defense system.
n Whilemmany consumer-oriented
microelectronics companies have been
building facilities outside Santa Clara County
to escape the congestion and expensive work
force, more defense contractors are moving
in to benefit from its engineers and scientists.
Today 20 of the top 50 U.S. defense electronics
contractors have headquarters or divisions in
the valley.
Silicon Valley is like a mine field - there
are craters where companies used to be,"
said Chris Quackenbush, president of Santa
Clara-based Q-tech, a high technology
recruitment firm.
She said the booming defense industry is
picking up much of the slack created by the
recent recession in the microelectronics in-
Markoff is a technology writer for the
San Francisco Examiner.

dustry.
"There's a battle going on for the hearts
and minds of Silicon Valley. The military is
trying to regain leadership over technology,"
said Randy Schutt, an analyst at the Center,
for Economic Conversion, a research center
in Mountain View, California.
Schutt, who recently completed a study of
the subject, said about 15 percent to 20 per-
cent of valley manufacturing - roughly
50,000 jobs - is tied up in national defense,
and that a decade-old trend away from
dependence on military spending has rever-
sed.
Some fear the shift may ruin this region's
entrepreneurial and technically innovative
character. They say that government-funded
military research is less efficient than
privately funded projects.
But defense backers say a major research
effort - one that only the government is
willing to fund - is needed to bring military
chip technology abreast of the civilian sec-
tor's.
"The most advanced chips still get into
video games first," says Jim Courtice,
spokesman for local military contractor
Dalmo-Victor.
The bonanza for high tech defense firms
stems from the changing nature of modern
warfare. Since Vietnam, microelectronics
has emerged as the key component in
weapons design. While overall military spen-
ding has leveled off in recent years, the por-
tion devoted to electronics is growing about 15
percent annually, according to Dave Russell,
editor of Defense Electronics magazine. This
year it could reach 146.6 billion, he said.
Silicon Valley, meanwhile, has become the
center of the nation's electronics warfare in-
dustry.
For military aircraft, for example, the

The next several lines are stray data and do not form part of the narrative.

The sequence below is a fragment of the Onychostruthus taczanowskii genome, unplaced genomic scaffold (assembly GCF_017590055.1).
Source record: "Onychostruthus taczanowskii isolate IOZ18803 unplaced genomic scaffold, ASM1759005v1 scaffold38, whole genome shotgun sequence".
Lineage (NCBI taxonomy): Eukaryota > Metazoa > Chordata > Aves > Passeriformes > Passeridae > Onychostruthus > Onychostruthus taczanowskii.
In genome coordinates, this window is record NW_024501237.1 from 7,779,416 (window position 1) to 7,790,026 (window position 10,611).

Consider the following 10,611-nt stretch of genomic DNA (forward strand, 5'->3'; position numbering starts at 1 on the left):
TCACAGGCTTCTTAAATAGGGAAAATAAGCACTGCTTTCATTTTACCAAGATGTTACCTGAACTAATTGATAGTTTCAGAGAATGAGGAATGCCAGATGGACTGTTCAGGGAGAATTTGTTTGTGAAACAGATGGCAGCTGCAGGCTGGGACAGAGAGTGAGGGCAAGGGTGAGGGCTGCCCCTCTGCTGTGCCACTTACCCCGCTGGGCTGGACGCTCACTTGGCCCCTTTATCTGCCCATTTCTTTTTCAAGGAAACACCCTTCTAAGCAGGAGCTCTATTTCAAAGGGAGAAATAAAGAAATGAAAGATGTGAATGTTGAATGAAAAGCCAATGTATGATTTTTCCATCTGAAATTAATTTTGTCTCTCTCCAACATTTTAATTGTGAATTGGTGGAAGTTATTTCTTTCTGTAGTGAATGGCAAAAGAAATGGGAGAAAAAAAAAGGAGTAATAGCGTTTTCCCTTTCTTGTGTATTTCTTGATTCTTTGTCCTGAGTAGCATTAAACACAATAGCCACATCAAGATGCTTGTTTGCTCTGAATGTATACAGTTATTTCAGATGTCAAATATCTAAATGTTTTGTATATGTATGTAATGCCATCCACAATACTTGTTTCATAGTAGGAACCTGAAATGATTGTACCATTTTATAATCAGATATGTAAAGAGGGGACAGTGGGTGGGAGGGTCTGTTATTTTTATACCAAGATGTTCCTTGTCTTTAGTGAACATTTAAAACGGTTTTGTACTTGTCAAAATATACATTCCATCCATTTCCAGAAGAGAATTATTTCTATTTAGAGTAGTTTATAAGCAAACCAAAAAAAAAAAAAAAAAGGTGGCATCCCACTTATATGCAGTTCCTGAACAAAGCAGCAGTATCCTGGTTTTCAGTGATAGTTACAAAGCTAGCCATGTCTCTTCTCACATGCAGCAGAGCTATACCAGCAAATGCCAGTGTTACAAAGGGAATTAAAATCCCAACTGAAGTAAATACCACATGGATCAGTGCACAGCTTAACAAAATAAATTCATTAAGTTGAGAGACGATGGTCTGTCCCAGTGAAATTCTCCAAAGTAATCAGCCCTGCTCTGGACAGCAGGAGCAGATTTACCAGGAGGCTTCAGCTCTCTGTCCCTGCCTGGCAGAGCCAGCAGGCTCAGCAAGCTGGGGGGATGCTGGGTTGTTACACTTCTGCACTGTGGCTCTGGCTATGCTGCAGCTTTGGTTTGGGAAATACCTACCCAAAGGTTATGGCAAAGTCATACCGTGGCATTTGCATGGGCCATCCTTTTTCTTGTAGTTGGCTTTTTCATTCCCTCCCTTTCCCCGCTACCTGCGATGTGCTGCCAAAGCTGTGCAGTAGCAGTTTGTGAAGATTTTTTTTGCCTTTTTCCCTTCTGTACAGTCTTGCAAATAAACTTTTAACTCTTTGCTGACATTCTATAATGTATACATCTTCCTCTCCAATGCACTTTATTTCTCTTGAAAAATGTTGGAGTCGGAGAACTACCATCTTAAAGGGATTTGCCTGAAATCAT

valley designs microelectronics-based "black
boxes" used to guide missiles within enemy
territory without detection.
The Pentagon plans to spend more than $500
million in the next five years to create a
generation of "brilliant" weapons - such as a
robot-controlled tank - that can remove
much human decision making from fighting
systems. Many of those projects are in Silicon
Valley.
"Star Wars" funding already helped push
Lockheed's profits up 30 percent in 1984. If the
Reagan administration wins a go-ahead to

build a complete system, it could create a
high tech gold rush throughout the valley. The
current Pentagon estimate for the first five
years of the "Star Wars" research program is
126 billion, but the cost of a full system could
be much higher.
This region's two high tech economies exist
in stark juxtaposition not only in the nature of
their work, but in their temperament.
The commercial side, an open community
of technical innovators and venture
capitalists, is characterized in part by what
some wryly call Apple Computer's "fruit-
juice-and-Friday-back-rub work ethic." But
the defense side traditionally is closed,
regimented, and dependent on federal sup-
port.
The commercial side of silicon Valley has
successfully fought unionization, primarily
by offering skilled workers stock incentives
and prerequisites. The largest defense contrac-
tors here are heavily unionized.
"There are no beer parties on Friday after-
noon," said Jerry Chubb, a project manager
at the defense systems division of FMC Corp.,
the area's second largest military contractor.
"We don't have the creative energy of the
personal computer industry. We're old-
fashioned. You put in eight hours of hard work
a day and you get paid well."
Silicon Valley's commercial side has
produced Computer Professionals for social
Responsibility, an organization that argues
rising military funding for new technology is
counterproductive and will hurt the United
States' ability to compete against the rest of
the world.
And distrust for the Pentagon remains
something of a tradition with several
prominent Silicon Valley companies. Firms
such as Intel and Hewlett-Packard have been
willing to sell standard equipment to the
Defense Department, but have refused to be
enticed by major "cost-plus" contracts that